Robert Bennett: Press conferences can help and hurt

Published: Monday, May 6 2013 12:00 a.m. MDT

President Barack Obama answering questions during his new conference in the Brady Press Briefing Room of the White House in Washington, Tuesday, April 30, 2013. The president brushed aside the suggestion he's lost political clout, saying "rumors of my demise may be a little exaggerated." (AP Photo/Pablo Martinez Monsivais)

Pablo Martinez Monsivais, AP

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One of the most powerful tools that an incumbent president has is the presidential press conference. If things go well, he can control its direction, use it to solidify support for his positions and dominate the news cycle that follows it.

One of the most dangerous arenas an incumbent president can enter is the presidential press conference. If things go badly, it can humiliate him, as any sign of weakness or indecision on the his part will be pounced on by the White House Press Corps.

Last week, Barack Obama held such a conference, hoping to achieve the first result but coming out with the second.

The Washington Post, which endorsed Obama in both 2008 and 2012, headlined its editorial as, "A policy without coherence." The lead sentence read: "The muddle that is President Obama's policy on Syria has grown still muddier." Its summary sentence read: " ... If Mr. Obama continues to pursue a policy of awaiting U.N. consensus and deferring to Russia, the result will be more crossings of his red line — and grave damage to U.S. interests."

E.J. Dionne Jr., a columnist whose support for Obama has been unwavering, wrote an op-ed piece that carried the headline, "Where's the hope?" and a sub-head that said, "The president should resist appearing worn down." Commenting on the most biting question of the press conference, when Jonathon Karl of ABC News asked the president if he still has "the juice" to get things through Congress, Dionne wrote, "I wish Obama had replied, 'Lighten up. This is the country where hope lives.' " That's a sure indication that he thought the president's actual answer hurt him.

Lots of others piled on. The word most often used across the political spectrum to describe the current direction of the Obama presidency has been "followership." One op-ed that used it added, "Or worse, presidentially-induced confusion" and quoted the president's actual statements on Syria at length, in order to prove the point. Another, noting that strong presidents with recalcitrant Congresses have still been able to take charge, asked, "Hasn't he seen the movie 'Lincoln?' " A third smugly noted that the president's approval rating has dropped 10 points in the four months since his inaugural. From the White House point of view, it has been a bad week.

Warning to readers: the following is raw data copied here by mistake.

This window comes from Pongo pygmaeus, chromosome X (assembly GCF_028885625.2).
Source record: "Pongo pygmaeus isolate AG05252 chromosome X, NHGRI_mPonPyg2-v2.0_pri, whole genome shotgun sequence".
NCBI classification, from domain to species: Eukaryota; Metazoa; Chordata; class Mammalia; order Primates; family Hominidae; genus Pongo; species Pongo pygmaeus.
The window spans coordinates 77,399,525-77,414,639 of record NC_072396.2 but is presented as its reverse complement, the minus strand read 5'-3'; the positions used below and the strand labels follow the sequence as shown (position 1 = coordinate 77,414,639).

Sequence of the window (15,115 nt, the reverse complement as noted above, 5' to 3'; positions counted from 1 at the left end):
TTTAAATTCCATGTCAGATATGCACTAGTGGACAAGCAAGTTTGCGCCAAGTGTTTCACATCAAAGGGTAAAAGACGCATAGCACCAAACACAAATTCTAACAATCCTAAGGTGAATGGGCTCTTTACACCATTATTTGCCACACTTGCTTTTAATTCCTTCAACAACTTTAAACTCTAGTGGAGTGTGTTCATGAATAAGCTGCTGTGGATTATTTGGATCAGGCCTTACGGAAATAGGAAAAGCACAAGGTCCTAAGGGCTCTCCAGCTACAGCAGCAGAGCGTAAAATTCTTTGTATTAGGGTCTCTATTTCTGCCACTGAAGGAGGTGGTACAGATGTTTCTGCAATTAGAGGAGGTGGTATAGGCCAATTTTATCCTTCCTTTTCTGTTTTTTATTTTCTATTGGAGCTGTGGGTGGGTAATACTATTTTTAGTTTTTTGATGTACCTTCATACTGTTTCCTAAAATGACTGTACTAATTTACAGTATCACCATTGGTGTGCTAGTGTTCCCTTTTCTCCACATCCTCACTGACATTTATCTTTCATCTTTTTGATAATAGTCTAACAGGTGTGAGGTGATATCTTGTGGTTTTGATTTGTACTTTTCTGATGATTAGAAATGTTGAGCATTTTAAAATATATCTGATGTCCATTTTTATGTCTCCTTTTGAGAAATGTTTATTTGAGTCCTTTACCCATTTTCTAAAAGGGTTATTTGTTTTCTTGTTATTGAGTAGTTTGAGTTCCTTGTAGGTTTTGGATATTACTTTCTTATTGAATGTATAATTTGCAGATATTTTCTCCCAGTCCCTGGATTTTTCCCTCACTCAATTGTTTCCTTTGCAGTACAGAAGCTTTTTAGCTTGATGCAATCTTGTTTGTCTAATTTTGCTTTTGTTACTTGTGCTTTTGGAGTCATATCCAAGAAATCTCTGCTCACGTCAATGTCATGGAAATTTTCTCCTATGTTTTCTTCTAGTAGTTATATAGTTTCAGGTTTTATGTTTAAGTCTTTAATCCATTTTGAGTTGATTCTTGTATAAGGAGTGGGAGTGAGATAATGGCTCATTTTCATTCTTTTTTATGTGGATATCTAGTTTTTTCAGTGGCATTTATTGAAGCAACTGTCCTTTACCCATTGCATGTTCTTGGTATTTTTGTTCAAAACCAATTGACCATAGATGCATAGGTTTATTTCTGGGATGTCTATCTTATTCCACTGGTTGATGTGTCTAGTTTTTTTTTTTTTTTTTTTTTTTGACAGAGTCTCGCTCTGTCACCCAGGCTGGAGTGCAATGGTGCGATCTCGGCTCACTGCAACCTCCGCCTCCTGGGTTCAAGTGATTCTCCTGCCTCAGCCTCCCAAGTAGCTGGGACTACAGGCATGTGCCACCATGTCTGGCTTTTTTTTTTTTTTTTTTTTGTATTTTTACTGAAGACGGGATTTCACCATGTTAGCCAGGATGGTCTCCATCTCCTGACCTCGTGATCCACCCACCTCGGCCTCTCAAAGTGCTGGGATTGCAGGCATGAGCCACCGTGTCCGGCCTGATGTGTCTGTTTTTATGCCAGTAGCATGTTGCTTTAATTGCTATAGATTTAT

All of this may well pass — the effects of a single bad performance usually do. Anyone can have an off day. However, the response to this one may indicate something deeper.

President Obama is still a very likable individual, as is his wife. Most Americans greeted his election with — to use Dionne's word — great hope. The fallout from this press conference suggests that that personal view of him notwithstanding, confidence in his ability to discharge the duties of the presidency has been slowly ebbing away, even among his supporters, and that many of them are now willing to admit it.

This is not unusual. Second terms are hard on presidential reputations. Ronald Reagan hit his low point as a result of Iran-Contra, but his standing with voters recovered after Howard Baker took over as chief of staff and helped bring stability and competence back to the White House. George W. Bush was not so fortunate. After his ratings dropped following Hurricane Katrina, they did not come back.

Barack Obama has not suffered any comparable single disaster, and he still has plenty of time in which to regain his previous standing. But last week's response to his press conference performance is a warning that he needs to be more effective and provide crisper leadership if he is to do so.

Robert Bennett, former U.S. Senator from Utah, is a part-time teacher, researcher and lecturer at the University of Utah's Hinckley Institute of Politics.

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